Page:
Spider-Man: The Last Hero of Summer

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By Allen Callaci

The 2017 bumper crop of superhero films continues—a batch of movies that merged their DNA with other cinematic genres in much the same way that Jeff Goldblum’s genes merged with that of a housefly in David Cronenberg’s 1986 remake of The Fly.

Fox’s latest entry in its mutant movie-verse Logan shot across the silver screen earlier this year like a bullet from the barrel of a Winchester rifle. Bloody and stoic it played like the first superhero western. Hugh Jackman’s grizzled and graying Logan reminder viewers of Clint Eastwood’s weathered and weary gunslinger William Munny from Unforgiven … give or take an adamantium skeleton.

Guardians of the Galaxy 2 followed Logan into the multiplexes—playing out like a comedic space opera with a soundtrack that compiled more 70s and 80s AM radio staples than one could shake a vintage KTEL Records compilation at. After Guardians came the defining film of summer 2017: Wonder Woman. The Gal Gadot box-office behemoth gave viewers a World War I epic that combined the earnest soul of Christopher Reeve’s Superman movies with the feminist heart of Norma Rae.

Now the last major superhero film of summer came to town—Spider-Man: Homecoming—a film that answers the question, “What would happen if there were a Marvel Team-Up that paired The Breakfast Club with The Avengers?”

Homecoming—the web-head’s sixth cinematic adventure—returned the character to his roots as an awkward adolescent simultaneously battling super-villains and the never-ending trials of puberty. Spider-Man Homecoming presents viewers with a self-doubting hero far more comfortable engaging in a life-and-death battle with Michael Keaton’s vengeful Vulture than engaging in an actual conversation with his nemesis’ attractive daughter.

Until now, all previous cinematic incarnations of Spider-Man featured actors in their 20s portraying the ubiquitous web-slinger. By doing so, they deprived the character of what makes him unique—the fact that he’s a teen and comes with all the baggage issued at the gates of adolescence. Emotionally conflicted, angst-ridden, and hyper-sensitive to his image, he grasps for social acceptance and hides behind a mask. “I’m nothing without the suit,” he protests when Tony Stark takes back the Spider-suit after Peter starts using it irresponsibly. “If you’re nothing without the suit, than you shouldn’t have it,” Stark tells the pouting Parker in the tone of a disappointed parent taking the car keys away from his reckless teen.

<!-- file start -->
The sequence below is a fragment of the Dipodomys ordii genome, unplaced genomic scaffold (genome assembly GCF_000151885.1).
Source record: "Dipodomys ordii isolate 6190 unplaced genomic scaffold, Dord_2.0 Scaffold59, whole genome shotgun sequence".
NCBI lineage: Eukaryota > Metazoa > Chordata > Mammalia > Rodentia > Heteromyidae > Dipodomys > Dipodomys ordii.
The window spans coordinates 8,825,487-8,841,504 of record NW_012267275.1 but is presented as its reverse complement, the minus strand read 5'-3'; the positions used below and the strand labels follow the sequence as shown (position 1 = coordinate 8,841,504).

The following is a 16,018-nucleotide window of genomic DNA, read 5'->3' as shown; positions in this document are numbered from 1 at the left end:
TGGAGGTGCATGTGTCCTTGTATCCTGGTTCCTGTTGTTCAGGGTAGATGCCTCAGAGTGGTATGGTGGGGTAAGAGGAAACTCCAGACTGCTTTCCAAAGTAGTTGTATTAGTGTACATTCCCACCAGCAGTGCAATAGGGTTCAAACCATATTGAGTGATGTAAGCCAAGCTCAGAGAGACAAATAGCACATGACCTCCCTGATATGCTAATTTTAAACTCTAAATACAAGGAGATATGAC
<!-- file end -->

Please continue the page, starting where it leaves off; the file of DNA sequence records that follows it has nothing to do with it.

Dealing sympathetically with the peer-pressurized minefield of adolescence makes Spider-Man Homecoming the realistic and adult superhero movie that dreck like last summer’s Hot Topic clothes-horse Suicide Squad marketed itself as.

If Superman occupies the bright center of the superhero universe and Batman lives in its darkest corner, then Spider-Man exists in the vast gray area in between. Neither a Christ-like perfect being sent down to save humanity from itself nor a tortured billionaire pathologically obsessed with justice and vengeance, Spidey is a flawed lower-middle-class high-school kid whose main claim to fame before being bitten by a radioactive spider is being a star on the high-school debate team. He acts the way you would expect a shy awkward, and insecure 15-year-old boy who gained superpowers overnight would act—using his newfound powers to impress his secret crush while trying to prevent Titanian mutantEternal super-being Thanos from collecting all the Infinity Stones and seizing control of the universe.

As a 14-year-old comic loving outcast, I daydreamed of being Iron Man or Thor or Wolverine, but the character in whom I saw myself reflected was Spider-Man. Unpopular. Not rich. No ladies’ man. Bad decisions. Victories come at a cost (as when he infamously defeated the Green Goblin but lost his sweetheart Gwen Stacey in the battle).

Spider-Man Homecoming succeeds by reverting to the enduring and endearing appeal of the fallible wall-crawler: the non-airbrushed version of who we are at our best.